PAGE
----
Seeking an Immersive Experience? Sound Matters.

December 18, 2018 Grant Dunn

Whether it's an entertainment, hospitality or corporate environment, the ultimate goal of any AV deployment is to provide a truly immersive experience. The type of experience that transports or wows a guest in a manner that seems natural and totally seamless. This requires getting a lot of components right. It often means pairing a story with a host of intriguing and often advanced technologies.  Without the right mix of sound and visual effects, this goal is unattainable.

 For a lot of reasons, video tends to receive most the attention in the installation world. Its bright, expensive, and the industry has done a good job of creating buzz words that incentivize users to upgrade. At the same time, audio’s evolution over the last decade has been more subtle.  Although equally important, advancements in amplifiers, DSP technology, and the availability of network-based gear allow for more flexibility and control than ever before. But without proper engineering, these tools rarely utilize their full capabilities. 

Despite taking a back seat, sound is an essential tool for communication. When sound is not given the same value and consideration as other elements such as video, the end product can feel disjointed or unnatural. When this happens the ability to achieve an immersive experience suffers significantly. A tricky thing about sound is that the best designs are often those that go unnoticed. If the end-user never considers the volume, clarity, or direction, that means we’ve done our job- creating an experience that seamlessly embeds technology.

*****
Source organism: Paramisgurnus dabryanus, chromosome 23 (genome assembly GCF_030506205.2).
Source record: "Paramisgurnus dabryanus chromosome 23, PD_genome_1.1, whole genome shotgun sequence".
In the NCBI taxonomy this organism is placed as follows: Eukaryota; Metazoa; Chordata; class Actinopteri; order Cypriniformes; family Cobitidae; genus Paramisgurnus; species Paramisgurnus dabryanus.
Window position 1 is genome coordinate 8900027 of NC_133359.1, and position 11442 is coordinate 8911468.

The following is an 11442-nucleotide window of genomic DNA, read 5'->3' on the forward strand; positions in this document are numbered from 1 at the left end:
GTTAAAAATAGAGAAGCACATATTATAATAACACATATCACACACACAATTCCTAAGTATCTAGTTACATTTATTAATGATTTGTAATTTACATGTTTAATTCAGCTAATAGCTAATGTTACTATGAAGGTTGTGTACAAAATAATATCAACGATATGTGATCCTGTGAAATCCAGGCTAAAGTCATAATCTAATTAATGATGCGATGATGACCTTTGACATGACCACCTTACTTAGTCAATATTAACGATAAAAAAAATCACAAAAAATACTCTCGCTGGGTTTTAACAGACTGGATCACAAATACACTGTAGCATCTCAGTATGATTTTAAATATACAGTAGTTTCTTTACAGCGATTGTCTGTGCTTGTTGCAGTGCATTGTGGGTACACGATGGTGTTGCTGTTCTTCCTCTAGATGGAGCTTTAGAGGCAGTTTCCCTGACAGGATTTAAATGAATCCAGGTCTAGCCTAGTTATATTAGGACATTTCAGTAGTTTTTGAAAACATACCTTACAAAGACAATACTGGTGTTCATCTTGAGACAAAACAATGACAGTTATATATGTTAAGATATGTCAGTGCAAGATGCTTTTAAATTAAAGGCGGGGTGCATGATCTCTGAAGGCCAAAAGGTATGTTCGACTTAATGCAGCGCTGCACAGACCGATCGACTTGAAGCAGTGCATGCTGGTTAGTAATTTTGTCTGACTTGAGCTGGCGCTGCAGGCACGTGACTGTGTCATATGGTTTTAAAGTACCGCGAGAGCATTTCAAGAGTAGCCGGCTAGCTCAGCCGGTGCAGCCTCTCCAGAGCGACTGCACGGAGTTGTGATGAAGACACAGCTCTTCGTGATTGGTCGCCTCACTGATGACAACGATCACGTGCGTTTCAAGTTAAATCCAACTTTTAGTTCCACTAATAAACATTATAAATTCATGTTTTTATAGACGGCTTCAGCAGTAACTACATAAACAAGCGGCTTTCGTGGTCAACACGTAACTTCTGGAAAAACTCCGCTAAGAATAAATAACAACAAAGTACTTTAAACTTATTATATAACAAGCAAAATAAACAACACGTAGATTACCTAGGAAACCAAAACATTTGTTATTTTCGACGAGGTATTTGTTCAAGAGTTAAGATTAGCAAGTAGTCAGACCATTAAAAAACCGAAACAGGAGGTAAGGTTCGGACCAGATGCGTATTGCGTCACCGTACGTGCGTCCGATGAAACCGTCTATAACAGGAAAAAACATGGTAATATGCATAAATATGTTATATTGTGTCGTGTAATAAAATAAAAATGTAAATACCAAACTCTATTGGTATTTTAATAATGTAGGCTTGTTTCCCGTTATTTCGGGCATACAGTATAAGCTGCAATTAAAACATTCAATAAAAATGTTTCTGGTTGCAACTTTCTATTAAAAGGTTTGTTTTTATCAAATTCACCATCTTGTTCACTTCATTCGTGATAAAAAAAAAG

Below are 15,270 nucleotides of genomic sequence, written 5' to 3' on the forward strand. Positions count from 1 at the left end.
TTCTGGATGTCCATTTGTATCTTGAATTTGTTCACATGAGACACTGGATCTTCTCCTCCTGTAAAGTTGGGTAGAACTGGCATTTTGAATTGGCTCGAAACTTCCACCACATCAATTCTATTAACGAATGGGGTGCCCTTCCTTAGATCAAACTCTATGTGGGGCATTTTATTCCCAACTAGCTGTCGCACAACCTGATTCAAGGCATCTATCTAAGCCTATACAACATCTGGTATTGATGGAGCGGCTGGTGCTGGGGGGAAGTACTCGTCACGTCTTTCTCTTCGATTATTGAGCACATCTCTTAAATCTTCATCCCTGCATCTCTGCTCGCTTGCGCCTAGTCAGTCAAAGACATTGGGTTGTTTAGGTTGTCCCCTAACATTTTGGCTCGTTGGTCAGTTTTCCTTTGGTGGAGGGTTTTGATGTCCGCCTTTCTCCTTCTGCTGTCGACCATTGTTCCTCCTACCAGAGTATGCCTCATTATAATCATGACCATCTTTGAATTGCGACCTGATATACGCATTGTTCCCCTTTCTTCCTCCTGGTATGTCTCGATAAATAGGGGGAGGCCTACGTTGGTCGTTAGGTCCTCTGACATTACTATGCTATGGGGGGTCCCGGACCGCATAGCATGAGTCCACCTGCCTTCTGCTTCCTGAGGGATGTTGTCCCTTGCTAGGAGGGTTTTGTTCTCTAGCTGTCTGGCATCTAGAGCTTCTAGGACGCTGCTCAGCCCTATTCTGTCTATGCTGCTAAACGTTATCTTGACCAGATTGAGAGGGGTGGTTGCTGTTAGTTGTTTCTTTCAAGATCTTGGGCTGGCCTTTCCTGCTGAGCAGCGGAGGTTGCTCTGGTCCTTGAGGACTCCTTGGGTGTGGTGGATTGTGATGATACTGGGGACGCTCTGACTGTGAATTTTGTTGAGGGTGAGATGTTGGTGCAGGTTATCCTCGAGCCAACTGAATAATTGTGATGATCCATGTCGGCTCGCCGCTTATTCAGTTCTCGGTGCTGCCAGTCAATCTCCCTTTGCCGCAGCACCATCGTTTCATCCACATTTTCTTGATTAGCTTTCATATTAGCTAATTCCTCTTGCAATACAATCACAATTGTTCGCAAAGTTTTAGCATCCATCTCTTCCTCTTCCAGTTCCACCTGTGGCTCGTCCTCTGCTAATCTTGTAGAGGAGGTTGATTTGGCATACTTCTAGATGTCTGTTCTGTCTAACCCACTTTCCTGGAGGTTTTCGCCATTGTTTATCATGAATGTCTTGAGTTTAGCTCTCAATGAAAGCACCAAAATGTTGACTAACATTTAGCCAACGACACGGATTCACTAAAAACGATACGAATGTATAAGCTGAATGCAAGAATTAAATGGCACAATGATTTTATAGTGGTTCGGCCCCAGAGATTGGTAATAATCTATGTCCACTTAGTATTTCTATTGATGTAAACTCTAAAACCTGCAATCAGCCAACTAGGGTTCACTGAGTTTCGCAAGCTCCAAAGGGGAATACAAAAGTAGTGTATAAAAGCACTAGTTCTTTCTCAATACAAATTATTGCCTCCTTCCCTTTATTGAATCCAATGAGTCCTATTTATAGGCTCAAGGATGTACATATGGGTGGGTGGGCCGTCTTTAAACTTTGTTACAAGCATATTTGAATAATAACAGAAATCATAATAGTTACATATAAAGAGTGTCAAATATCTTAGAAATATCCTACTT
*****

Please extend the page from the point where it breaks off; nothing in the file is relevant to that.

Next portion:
Sound Design

 Good sound design starts long before you bring amplifiers and speakers into a space. For instance, starting with a room that naturally sounds good provides an enormous jump start over an environment that is not acoustically friendly. Unfortunately, the trend towards modern design, with lots of glass, big open spaces, sharp angles, and minimal décor creates loud and reverberant environments. This is not ideal for audio. You may notice that museums, restaurants, and lobbies have become louder in recent years. I believe architecture and interior design trends are partially responsible.

 Working with an acoustician when designing a space will pay dividends later when your audio engineers are not battling the laws of physics in an attempt to generate coherent sound. Sound design contains many subtleties that other métiers lack. Proper measurement tools allow you to clearly define video quality. This is not always the case with audio. Even with proper engineering, there is still no substitute for one’s ears when creating great sounds. Sitting in a space and tweaking a system to make it sound just right is as much an art as it is a science. 

Sound is a crucial tool when providing focus within theme park attractions. In these fast-moving setting, sound draws attention to a specific visual element. We can also use sound to help reinforce environments. Using echoes to create the illusion of a cavernous environment is a prime example. 

It's not hard to find similar examples across all types of AV deployments, often by recognizing deployments that fail to deliver.  Simply put, sound deserves equal attention. Failing to do so will undoubtedly result in a less than ideal experience.

 

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